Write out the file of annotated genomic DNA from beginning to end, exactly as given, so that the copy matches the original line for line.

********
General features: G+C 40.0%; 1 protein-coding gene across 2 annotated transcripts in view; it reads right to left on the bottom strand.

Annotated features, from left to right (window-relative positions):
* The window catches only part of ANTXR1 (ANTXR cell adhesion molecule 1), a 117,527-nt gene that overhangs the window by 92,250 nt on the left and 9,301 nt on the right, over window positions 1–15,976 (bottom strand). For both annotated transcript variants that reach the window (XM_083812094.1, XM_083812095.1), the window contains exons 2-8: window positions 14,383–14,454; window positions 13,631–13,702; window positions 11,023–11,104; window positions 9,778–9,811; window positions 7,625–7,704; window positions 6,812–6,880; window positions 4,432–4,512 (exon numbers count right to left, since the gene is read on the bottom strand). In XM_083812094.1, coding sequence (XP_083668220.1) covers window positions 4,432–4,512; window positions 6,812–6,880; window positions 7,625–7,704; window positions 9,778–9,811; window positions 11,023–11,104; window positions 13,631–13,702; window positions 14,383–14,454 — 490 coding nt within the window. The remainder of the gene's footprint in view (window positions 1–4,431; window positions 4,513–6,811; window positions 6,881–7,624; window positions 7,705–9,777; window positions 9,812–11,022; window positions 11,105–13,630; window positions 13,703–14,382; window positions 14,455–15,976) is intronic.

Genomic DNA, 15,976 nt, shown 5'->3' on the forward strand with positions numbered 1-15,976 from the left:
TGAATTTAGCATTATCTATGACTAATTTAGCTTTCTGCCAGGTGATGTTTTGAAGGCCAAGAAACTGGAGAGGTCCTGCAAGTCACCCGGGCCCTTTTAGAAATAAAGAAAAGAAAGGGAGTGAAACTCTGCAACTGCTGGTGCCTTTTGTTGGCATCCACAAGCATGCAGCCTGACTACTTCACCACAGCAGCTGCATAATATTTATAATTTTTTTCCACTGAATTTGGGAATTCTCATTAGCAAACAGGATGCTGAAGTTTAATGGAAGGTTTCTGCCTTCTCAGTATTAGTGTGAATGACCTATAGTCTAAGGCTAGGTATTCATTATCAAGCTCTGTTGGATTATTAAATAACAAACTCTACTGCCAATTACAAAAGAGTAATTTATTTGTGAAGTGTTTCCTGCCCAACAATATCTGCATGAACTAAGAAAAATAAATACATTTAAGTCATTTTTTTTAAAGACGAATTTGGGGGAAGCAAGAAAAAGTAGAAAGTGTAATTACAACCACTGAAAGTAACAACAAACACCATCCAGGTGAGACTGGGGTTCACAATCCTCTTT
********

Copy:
General features: G+C 40.0%; 1 protein-coding gene across 2 annotated transcripts in view; it reads right to left on the bottom strand.

Annotated features, from left to right (window-relative positions):
* The window catches only part of ANTXR1 (ANTXR cell adhesion molecule 1), a 117,527-nt gene that overhangs the window by 92,250 nt on the left and 9,301 nt on the right, over window positions 1–15,976 (bottom strand). For both annotated transcript variants that reach the window (XM_083812094.1, XM_083812095.1), the window contains exons 2-8: window positions 14,383–14,454; window positions 13,631–13,702; window positions 11,023–11,104; window positions 9,778–9,811; window positions 7,625–7,704; window positions 6,812–6,880; window positions 4,432–4,512 (exon numbers count right to left, since the gene is read on the bottom strand). In XM_083812094.1, coding sequence (XP_083668220.1) covers window positions 4,432–4,512; window positions 6,812–6,880; window positions 7,625–7,704; window positions 9,778–9,811; window positions 11,023–11,104; window positions 13,631–13,702; window positions 14,383–14,454 — 490 coding nt within the window. The remainder of the gene's footprint in view (window positions 1–4,431; window positions 4,513–6,811; window positions 6,881–7,624; window positions 7,705–9,777; window positions 9,812–11,022; window positions 11,105–13,630; window positions 13,703–14,382; window positions 14,455–15,976) is intronic.

Genomic DNA, 15,976 nt, shown 5'->3' on the forward strand with positions numbered 1-15,976 from the left:
TGAATTTAGCATTATCTATGACTAATTTAGCTTTCTGCCAGGTGATGTTTTGAAGGCCAAGAAACTGGAGAGGTCCTGCAAGTCACCCGGGCCCTTTTAGAAATAAAGAAAAGAAAGGGAGTGAAACTCTGCAACTGCTGGTGCCTTTTGTTGGCATCCACAAGCATGCAGCCTGACTACTTCACCACAGCAGCTGCATAATATTTATAATTTTTTTCCACTGAATTTGGGAATTCTCATTAGCAAACAGGATGCTGAAGTTTAATGGAAGGTTTCTGCCTTCTCAGTATTAGTGTGAATGACCTATAGTCTAAGGCTAGGTATTCATTATCAAGCTCTGTTGGATTATTAAATAACAAACTCTACTGCCAATTACAAAAGAGTAATTTATTTGTGAAGTGTTTCCTGCCCAACAATATCTGCATGAACTAAGAAAAATAAATACATTTAAGTCATTTTTTTTAAAGACGAATTTGGGGGAAGCAAGAAAAAGTAGAAAGTGTAATTACAACCACTGAAAGTAACAACAAACACCATCCAGGTGAGACTGGGGTTCACAATCCTCTTT